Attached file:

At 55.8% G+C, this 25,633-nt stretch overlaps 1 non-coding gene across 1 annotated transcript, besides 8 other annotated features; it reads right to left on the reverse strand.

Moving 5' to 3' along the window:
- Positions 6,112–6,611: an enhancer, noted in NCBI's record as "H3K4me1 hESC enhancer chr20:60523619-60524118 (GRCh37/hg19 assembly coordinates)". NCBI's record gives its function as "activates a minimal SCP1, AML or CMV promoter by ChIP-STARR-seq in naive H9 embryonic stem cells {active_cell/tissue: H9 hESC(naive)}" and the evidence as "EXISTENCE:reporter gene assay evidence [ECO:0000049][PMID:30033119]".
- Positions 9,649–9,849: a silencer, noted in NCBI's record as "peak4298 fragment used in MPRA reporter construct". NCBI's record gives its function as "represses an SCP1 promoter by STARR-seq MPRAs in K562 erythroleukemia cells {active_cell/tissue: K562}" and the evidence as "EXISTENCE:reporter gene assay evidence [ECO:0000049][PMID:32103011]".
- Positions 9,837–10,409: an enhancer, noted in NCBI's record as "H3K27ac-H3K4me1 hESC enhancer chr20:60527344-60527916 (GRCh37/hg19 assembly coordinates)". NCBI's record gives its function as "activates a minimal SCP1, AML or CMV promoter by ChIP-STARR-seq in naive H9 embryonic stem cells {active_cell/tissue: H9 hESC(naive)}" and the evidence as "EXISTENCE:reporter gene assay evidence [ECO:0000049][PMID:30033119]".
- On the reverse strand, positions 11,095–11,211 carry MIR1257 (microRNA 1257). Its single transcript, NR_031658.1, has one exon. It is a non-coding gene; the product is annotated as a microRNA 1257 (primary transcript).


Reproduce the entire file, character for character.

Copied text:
At 55.8% G+C, this 25,633-nt stretch overlaps 1 non-coding gene across 1 annotated transcript, besides 8 other annotated features; it reads right to left on the reverse strand.

Moving 5' to 3' along the window:
- Positions 6,112–6,611: an enhancer, noted in NCBI's record as "H3K4me1 hESC enhancer chr20:60523619-60524118 (GRCh37/hg19 assembly coordinates)". NCBI's record gives its function as "activates a minimal SCP1, AML or CMV promoter by ChIP-STARR-seq in naive H9 embryonic stem cells {active_cell/tissue: H9 hESC(naive)}" and the evidence as "EXISTENCE:reporter gene assay evidence [ECO:0000049][PMID:30033119]".
- Positions 9,649–9,849: a silencer, noted in NCBI's record as "peak4298 fragment used in MPRA reporter construct". NCBI's record gives its function as "represses an SCP1 promoter by STARR-seq MPRAs in K562 erythroleukemia cells {active_cell/tissue: K562}" and the evidence as "EXISTENCE:reporter gene assay evidence [ECO:0000049][PMID:32103011]".
- Positions 9,837–10,409: an enhancer, noted in NCBI's record as "H3K27ac-H3K4me1 hESC enhancer chr20:60527344-60527916 (GRCh37/hg19 assembly coordinates)". NCBI's record gives its function as "activates a minimal SCP1, AML or CMV promoter by ChIP-STARR-seq in naive H9 embryonic stem cells {active_cell/tissue: H9 hESC(naive)}" and the evidence as "EXISTENCE:reporter gene assay evidence [ECO:0000049][PMID:30033119]".
- On the reverse strand, positions 11,095–11,211 carry MIR1257 (microRNA 1257). Its single transcript, NR_031658.1, has one exon. It is a non-coding gene; the product is annotated as a microRNA 1257 (primary transcript).